The current production of Dracula at the Campus Theatre features some stellar acting performances, but sound problems tended to mar what was otherwise an enticing play.
Throughout the show, dirge-like sounds get played over the speakers, which is designed to give the production a sense of eeriness. As the music builded during key moments, though, it had the inclination to drown out the actors' dialogue. This occurred a few times during the play, and although the audience had to resort to lipreading for just a couple of seconds each incident, it was noticeable.
Another audio problem-at least at the performance the Hornet attended-occurred when a tape recording of some segue dialogue malfunctioned, causing it to fade in and out.
Technical glitches aside, the play includes some outstanding performances by the likes of Randy Stripling as Prof. Van Helsing, and Irma Lozano as Lucy.
Stripling, a veteran of the spring production of Tracers, shows how diverse he can be, going from the hard-edged drill instructor in that play to the mild-mannered Van Helsing. His character is central to the performance, keeping a rational head on things as he, Seward (Marvin Torrez), and Harker (Lloyd Thompson) plot to kill Dracula (Christopher Laurence).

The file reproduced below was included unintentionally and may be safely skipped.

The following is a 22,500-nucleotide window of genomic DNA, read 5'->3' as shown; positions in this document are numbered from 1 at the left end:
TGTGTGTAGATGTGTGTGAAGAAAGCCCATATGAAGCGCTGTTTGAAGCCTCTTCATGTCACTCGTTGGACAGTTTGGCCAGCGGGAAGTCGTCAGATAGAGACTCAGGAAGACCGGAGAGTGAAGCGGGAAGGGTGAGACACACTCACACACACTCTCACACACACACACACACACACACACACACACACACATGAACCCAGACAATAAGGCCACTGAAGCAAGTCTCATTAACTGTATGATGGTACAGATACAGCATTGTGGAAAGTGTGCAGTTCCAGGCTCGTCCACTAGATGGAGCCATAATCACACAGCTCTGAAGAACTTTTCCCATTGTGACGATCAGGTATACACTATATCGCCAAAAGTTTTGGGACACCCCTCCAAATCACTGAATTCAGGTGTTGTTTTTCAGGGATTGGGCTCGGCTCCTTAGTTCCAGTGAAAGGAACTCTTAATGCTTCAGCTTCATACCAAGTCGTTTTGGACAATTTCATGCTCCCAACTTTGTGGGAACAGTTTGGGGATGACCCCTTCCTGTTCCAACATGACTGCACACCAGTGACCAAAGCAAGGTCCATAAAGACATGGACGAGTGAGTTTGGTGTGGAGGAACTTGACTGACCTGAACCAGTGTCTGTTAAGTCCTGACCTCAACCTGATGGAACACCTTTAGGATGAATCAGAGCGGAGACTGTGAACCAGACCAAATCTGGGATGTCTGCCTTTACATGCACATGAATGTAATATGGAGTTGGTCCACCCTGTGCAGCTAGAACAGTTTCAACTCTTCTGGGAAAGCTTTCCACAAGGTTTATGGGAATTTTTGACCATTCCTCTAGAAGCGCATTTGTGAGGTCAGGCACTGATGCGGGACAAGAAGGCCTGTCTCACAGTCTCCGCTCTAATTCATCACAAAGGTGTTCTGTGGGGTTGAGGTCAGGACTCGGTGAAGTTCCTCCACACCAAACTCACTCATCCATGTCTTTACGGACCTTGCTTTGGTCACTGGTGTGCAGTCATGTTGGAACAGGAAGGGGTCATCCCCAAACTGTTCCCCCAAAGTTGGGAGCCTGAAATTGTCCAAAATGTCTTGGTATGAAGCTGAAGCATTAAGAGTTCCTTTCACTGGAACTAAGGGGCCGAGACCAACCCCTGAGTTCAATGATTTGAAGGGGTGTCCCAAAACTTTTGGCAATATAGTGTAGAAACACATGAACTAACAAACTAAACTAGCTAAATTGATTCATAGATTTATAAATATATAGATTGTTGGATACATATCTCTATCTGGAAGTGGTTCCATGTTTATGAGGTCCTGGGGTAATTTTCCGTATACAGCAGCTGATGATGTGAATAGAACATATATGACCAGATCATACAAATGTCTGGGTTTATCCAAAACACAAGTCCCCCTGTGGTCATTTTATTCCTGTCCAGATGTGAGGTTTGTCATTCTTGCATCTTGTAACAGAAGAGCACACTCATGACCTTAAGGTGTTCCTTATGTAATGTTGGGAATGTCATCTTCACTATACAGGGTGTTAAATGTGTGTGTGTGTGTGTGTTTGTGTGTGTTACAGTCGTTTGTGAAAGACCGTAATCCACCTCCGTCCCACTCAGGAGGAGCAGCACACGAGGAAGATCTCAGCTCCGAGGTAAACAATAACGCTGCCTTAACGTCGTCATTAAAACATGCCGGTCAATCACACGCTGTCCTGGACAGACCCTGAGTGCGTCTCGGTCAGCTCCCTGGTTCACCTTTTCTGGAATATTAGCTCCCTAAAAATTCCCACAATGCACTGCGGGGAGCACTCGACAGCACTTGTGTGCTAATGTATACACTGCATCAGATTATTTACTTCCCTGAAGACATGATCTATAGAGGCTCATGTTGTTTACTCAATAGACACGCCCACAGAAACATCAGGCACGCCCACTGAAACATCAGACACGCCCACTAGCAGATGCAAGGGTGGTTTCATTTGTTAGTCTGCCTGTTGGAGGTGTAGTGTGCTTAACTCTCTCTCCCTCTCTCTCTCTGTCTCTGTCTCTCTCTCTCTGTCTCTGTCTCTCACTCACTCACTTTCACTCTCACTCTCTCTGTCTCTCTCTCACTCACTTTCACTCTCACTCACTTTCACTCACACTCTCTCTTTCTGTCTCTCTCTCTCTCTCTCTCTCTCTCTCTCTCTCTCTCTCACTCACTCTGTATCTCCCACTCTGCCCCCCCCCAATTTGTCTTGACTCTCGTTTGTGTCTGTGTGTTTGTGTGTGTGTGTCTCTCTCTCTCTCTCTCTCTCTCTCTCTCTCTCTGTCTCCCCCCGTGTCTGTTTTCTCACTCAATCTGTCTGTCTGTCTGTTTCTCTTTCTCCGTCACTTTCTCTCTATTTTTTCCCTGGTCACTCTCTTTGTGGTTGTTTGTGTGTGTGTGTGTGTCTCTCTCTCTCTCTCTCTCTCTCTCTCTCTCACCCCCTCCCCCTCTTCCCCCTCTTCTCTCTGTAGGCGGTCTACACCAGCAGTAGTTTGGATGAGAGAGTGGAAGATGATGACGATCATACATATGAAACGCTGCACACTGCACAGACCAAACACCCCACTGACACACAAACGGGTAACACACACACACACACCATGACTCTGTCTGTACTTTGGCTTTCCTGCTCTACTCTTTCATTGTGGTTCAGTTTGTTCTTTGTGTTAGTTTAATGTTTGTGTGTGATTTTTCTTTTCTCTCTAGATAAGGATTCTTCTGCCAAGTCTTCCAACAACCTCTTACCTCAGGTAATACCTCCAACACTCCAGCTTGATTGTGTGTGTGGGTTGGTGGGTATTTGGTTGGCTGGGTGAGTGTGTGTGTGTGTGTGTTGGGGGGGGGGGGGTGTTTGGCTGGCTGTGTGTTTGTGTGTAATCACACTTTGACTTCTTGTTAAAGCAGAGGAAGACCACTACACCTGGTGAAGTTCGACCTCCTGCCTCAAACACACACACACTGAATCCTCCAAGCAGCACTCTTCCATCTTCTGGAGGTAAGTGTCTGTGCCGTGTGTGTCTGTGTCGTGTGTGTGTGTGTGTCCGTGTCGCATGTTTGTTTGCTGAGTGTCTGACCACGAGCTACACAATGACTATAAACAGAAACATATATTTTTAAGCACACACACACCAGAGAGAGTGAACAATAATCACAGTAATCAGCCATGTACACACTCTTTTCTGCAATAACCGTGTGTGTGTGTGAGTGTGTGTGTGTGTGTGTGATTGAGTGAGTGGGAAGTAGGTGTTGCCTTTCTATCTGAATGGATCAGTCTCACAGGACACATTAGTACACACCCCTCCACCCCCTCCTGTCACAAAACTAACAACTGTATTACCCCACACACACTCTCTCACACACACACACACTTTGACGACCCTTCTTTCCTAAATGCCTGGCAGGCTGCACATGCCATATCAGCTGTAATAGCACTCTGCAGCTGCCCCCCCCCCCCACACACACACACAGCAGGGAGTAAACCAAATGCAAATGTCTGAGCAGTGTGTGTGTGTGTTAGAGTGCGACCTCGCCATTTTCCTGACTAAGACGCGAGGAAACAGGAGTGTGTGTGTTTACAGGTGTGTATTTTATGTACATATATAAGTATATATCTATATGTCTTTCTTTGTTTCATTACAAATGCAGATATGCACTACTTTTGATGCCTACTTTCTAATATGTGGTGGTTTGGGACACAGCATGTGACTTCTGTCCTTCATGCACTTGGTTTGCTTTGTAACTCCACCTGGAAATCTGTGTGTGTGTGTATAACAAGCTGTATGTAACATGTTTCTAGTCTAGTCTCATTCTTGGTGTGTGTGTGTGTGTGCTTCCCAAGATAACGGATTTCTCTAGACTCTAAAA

Lozano is to be commended for her work as Lucy. She transforms from a naive bride-to-be in the first act to a figure that is slowly being enveloped by Dracula's spell in the third.
She begins to take on aspects of Dracula's personality, such as after the lunatic Renfield (Andrew Lowery) attempts to strangle her. Lucy is merely amused at the incident, prefering to simply laugh in the face of death.
Laurence makes the Dracula character come alive, so to speak, with his slightly paled face and his slicked, black, death-rocker hair. The capper is the Bulgarian-Romanian accent he injects into the dialogue, which adds a sense of mystery and seductiveness to the role. It's hard to take your eyes off Laurence. He dominates every scene he's in.
Even the other characters are enraptured by his very presence. When Dracula makes a bold statement such as "I am the last of my race," no one on stage thinks twice about it.
Lowery also shines in his portrayal of the crazed Renfield, with his rambling, demented speech and wild expressions.
Something, however, should be done set-design wise about the climactic final scene. Set in a catacomb, there are many pillars which block out the view of audience members nearest the stage on the left side. As Dracula gets put to the stake, the theatergoers in that area had to crane their necks to see what was going on, and some weren't able to get a glimpse of him at all.
Still, the play is extremely worthwhile, and the cast should be scaring up a storm until it closes on Sunday the 29th.